Dave Kindig vs Creative Controls Lawsuit

Dave Kindig built a reputation for being a straight-up, no-nonsense businessman and TV personality, so it was quite controversial when he became embroiled in a lawsuit.

Background of the case

In 2014, Kindig-It Design, Inc. (Plaintiff) sued Creative Controls Inc. based in Michigan (Defendant), for infringement on its copyrights and patents. The case was filed in the District Court of Utah seeking damages. Allegedly, the defendant unlawfully used, copied, or reproduced their copyrighted works or patented inventions without permission. Creative Controls moved to dismiss the case on several grounds, including lack of personal jurisdiction and failure to state a claim.

Court proceedings

In September 2015, the Utah district court held a hearing on Creative Controls’ motion, subsequently requesting additional legal arguments from both parties, which were duly submitted the following month.

The Arguments

Creative Controls, a Michigan corporation, argued that it did not have a substantial presence in Utah, as it had neither conducted regular business, registered, nor employed anyone within the state. Kindig-It Designs had failed to present evidence countering these assertions. The defendant contended that the court lacked jurisdiction in this case, and sought the transfer of the proceedings to Michigan. Additionally, Creative Controls requested the dismissal of certain claims for ‘failing to state a claim’ under Rule 12(b)(6) of the Federal Rules of Civil Procedure. This rule allowed for dismissal if the plaintiff’s legal claim against the defendant lacked sufficient supporting facts.

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Kindig-It Design’s Claims

Kindig-It Design asserted that Creative Controls had specific connections to Utah, which according to Kindig, supported the court’s jurisdiction. First, Creative Controls owned a website through which customers, including those from Utah, could place orders at their Michigan shop. Second, they donated a custom parking brake to Kindig-It Design in Utah. Third, a single sale was made to a Utah customer using Creative Controls’ website. However, during the proceedings, both parties acknowledged that this particular sale should not be a basis for establishing personal jurisdiction. Lastly, Kindig alleged that Creative Controls used photographs and content taken from Kindig’s Utah-based website.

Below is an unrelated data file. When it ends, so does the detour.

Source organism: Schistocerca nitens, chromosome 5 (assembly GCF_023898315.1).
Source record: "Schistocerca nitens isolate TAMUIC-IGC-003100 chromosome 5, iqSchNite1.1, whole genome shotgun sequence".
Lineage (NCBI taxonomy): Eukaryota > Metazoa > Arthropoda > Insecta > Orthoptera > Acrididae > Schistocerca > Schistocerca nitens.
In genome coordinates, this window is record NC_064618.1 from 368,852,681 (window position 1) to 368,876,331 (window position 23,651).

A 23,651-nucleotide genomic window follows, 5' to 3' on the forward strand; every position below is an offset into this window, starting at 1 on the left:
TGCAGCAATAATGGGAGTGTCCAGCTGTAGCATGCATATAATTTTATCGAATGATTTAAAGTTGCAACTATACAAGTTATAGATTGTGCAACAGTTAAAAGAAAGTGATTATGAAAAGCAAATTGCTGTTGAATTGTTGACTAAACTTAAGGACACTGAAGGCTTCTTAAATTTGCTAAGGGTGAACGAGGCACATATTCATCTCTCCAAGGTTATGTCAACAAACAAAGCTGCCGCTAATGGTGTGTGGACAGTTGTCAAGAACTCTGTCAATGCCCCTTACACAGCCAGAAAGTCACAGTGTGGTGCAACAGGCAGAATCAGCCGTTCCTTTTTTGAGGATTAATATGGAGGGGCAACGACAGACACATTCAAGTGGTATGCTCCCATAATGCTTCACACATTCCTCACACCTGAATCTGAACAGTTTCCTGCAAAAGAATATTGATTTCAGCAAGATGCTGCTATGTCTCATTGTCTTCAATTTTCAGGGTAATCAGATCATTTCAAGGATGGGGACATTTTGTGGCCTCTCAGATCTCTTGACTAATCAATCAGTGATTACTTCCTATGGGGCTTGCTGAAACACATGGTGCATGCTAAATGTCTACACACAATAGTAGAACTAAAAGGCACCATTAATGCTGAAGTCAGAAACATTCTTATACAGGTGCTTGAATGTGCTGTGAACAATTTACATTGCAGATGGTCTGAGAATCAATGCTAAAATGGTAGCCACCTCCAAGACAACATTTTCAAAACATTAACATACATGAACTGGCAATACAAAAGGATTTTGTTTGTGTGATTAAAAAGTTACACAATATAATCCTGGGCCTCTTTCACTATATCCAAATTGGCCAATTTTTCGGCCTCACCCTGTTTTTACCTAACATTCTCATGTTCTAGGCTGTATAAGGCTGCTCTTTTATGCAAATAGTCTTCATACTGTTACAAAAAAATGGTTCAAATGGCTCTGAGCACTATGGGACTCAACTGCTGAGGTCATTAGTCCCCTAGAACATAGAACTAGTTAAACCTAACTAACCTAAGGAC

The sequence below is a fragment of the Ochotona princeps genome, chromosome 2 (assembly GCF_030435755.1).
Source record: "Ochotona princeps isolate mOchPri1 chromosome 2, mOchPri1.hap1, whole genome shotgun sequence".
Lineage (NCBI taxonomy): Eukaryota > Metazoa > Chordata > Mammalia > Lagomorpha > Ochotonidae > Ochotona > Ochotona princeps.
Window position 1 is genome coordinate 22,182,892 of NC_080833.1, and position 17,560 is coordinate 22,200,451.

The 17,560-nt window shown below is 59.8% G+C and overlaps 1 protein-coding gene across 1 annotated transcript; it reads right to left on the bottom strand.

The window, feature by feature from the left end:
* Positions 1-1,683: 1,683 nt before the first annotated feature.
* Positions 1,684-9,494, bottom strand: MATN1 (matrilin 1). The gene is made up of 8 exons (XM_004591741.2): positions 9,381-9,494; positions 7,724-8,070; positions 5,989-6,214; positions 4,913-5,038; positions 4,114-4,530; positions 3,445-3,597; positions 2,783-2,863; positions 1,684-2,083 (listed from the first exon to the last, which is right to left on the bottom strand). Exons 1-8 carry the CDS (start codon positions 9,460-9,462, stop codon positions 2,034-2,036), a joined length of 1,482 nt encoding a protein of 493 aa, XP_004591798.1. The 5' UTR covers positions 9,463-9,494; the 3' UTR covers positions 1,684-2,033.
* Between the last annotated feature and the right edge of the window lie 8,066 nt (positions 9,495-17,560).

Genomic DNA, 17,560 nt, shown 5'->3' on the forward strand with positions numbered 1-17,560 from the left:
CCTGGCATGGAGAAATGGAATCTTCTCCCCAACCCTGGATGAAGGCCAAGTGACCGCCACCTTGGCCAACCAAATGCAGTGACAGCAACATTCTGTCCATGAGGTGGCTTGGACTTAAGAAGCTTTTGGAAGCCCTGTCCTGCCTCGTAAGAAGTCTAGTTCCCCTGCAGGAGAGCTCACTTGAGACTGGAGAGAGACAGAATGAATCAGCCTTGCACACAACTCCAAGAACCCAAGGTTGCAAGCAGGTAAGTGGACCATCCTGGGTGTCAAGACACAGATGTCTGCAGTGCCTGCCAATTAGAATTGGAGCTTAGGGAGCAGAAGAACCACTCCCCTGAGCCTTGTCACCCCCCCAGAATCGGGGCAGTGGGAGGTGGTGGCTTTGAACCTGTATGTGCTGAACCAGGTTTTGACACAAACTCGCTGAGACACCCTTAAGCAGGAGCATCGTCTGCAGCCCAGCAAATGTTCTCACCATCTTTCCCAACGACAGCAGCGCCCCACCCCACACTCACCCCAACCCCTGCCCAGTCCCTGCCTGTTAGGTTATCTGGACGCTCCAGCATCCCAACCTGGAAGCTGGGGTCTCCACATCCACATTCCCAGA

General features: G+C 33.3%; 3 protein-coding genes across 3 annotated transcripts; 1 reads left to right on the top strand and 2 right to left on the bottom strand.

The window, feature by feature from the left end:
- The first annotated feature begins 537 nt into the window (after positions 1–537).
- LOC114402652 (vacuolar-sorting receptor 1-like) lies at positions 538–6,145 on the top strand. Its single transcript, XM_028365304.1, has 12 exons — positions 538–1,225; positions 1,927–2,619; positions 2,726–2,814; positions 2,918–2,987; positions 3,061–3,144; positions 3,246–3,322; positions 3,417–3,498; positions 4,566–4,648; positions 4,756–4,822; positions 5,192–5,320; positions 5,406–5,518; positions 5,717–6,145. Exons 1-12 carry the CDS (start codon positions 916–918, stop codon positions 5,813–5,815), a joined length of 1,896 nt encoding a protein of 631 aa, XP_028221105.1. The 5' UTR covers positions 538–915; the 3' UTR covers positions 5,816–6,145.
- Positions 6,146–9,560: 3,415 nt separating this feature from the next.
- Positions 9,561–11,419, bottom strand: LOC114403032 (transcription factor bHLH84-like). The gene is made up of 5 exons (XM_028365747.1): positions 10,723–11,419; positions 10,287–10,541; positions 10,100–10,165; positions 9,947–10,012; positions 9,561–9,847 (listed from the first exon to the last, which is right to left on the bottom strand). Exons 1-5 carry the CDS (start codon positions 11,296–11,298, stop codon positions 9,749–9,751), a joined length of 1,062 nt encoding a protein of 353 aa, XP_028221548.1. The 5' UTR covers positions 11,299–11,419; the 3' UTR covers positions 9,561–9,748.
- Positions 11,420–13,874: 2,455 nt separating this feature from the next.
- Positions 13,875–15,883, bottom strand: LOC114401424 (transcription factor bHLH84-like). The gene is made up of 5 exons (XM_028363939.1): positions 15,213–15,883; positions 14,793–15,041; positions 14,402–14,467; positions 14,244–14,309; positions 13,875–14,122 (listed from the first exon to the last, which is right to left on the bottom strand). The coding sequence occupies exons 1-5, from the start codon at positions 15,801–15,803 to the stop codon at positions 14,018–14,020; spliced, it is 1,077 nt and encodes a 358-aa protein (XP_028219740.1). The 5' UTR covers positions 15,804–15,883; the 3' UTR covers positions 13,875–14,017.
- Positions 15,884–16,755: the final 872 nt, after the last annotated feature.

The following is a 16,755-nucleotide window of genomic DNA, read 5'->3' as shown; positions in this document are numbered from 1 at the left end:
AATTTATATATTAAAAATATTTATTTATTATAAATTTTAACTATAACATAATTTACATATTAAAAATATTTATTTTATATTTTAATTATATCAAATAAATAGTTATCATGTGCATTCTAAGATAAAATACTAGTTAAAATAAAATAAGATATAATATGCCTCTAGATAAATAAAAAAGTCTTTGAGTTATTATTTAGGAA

The District Court Ruling

In January 2016, the court rendered its ruling, concluding that the plaintiff had not met the burden of demonstrating personal jurisdiction over the defendant for all claims. Kindig-It Design successfully established that Creative Controls had sufficient contacts with Utah, warranting personal jurisdiction for the ‘non-patent claims,’ but not for the ‘patent claims.’ The court observed that while the defendant’s website facilitated orders, there was no evidence of it specifically targeting Utah customers. Regarding the custom parking brake donation, the court noted that this contact occurred five years ago when Creative Controls sent the brake to Kindig’s Utah location and in return received photographs for promotional purposes provided by the plaintiff. As for the single sale to a Utah customer, all parties, including the court, agreed that this contact should not be considered for establishing personal jurisdiction since it was made at Kindig’s request solely for the purpose of litigation. The court granted the defendant’s motion to dismiss in part and denied it in part, resulting in the dismissal of some claims, but not all.